Apple Hill, a successful apple growers' organization located in El Dorado County, was formed over 36 years ago. It was motivated by the search for a sustainable economic use of the land, but its proximate stimulus was a visit to Oak Glen in Southern California by one of the growers, Gene Bolster. The concept of combining tourism and direct marketing was introduced. Bethell, Bolster and Ed Delfino (former El Dorado County Agricultural Commissioner) worked assiduously to promote the new marketing concept and to develop the organization.
The Apple Hill organization transcended the natural independence and conservatism of the local ranches to create an environment where all could benefit from cooperation. Promotional efforts included "Press Days" where members of the media were hosted by ranches as well as creative targeting of urban consumers. Gradually, value added products such as pies, preserves and handicrafts were integrated into agtourism offerings. Bed and Breakfast inns developed, as did music festivals and the like. Each year a comprehensive booklet with Apple Hill listings is distributed as an insert in metropolitan newspapers in Sacramento and other metropolitan areas in Northern California.
The Apple Hill Growers Association has grown from the original 16 ranches to about 45 currently, if we include Christmas tree growers and vineyards.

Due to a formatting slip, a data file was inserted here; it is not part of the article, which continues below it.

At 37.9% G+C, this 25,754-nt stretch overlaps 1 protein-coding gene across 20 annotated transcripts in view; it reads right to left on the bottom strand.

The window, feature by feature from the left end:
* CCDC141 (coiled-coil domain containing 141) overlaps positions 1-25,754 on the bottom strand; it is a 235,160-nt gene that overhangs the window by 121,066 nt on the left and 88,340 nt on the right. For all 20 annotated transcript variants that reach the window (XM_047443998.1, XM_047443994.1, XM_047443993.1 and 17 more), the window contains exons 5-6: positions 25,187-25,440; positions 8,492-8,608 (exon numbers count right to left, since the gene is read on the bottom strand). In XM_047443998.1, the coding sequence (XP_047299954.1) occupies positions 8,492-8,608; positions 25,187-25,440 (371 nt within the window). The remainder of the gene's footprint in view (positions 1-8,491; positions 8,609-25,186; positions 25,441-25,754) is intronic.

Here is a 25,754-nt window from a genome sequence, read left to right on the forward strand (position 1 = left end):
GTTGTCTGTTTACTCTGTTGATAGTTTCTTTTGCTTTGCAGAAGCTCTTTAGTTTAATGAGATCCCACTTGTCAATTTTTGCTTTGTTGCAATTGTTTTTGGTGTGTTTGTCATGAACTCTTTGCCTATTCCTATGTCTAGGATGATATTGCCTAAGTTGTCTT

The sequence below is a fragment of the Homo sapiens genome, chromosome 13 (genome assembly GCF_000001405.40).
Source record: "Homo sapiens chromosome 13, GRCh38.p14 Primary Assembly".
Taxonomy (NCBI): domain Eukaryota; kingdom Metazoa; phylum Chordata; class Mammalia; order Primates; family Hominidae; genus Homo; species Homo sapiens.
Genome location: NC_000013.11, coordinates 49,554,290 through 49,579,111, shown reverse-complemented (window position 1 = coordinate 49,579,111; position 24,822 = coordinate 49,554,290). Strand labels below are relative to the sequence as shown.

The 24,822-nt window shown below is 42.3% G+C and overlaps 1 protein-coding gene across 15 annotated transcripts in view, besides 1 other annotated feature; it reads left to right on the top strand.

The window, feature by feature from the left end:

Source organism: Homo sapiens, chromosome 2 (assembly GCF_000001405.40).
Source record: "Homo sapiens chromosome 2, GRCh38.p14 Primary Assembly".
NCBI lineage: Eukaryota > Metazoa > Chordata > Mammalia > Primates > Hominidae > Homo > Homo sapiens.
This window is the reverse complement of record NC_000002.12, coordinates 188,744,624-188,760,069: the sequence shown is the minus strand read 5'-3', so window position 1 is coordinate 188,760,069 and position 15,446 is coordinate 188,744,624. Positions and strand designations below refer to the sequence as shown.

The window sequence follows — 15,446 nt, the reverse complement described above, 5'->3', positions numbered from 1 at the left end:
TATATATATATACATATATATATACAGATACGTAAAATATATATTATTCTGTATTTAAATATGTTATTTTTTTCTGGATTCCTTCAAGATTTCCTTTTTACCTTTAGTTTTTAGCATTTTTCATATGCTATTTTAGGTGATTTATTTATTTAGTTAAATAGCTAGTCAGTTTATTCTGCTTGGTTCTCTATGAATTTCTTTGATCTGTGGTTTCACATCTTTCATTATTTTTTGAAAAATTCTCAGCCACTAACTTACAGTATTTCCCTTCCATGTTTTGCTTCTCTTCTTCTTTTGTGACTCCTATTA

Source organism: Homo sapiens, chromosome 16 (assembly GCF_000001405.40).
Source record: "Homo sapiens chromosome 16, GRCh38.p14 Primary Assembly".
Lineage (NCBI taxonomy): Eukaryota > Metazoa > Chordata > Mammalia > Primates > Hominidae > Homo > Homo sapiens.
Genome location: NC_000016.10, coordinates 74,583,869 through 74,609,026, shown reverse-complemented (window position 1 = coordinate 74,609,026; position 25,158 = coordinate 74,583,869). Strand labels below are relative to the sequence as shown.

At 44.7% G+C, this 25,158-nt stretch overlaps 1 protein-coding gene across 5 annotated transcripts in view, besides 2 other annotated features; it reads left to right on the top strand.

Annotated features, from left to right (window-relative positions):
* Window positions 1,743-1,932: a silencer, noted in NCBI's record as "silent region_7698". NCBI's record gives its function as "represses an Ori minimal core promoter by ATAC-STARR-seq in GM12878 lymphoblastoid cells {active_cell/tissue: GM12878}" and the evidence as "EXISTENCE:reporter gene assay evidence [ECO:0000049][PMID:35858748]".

The critical factor in the ability of declining regions to reinvent themselves in the context of existing constraints and emerging opportunities is leadership. Leadership can develop alternative visions of the future, share the vision, create motivation, and engender consensus on a decisive course of action. In the case of El Dorado County, California, there was ample motivation to find potentially viable alternatives. But it took local leadership to enable the County to utilize its human and natural resources in new ways and to access the metropolitan consumer market which lay within one hour of El Dorado, for agricultural tourism. El Dorado County and Apple Hill provide a template for emulation in other similarly endowed areas and shows the economic and social potential for agricultural tourism to provide support for sustainable agricultural development.
About the authors: Desmond Jolly is an Agricultural Economist in the Department of Agricultural Economics, University of California, Davis; Mario Moratorio, is a farm advisor for University of California Cooperative Extension, Yolo County.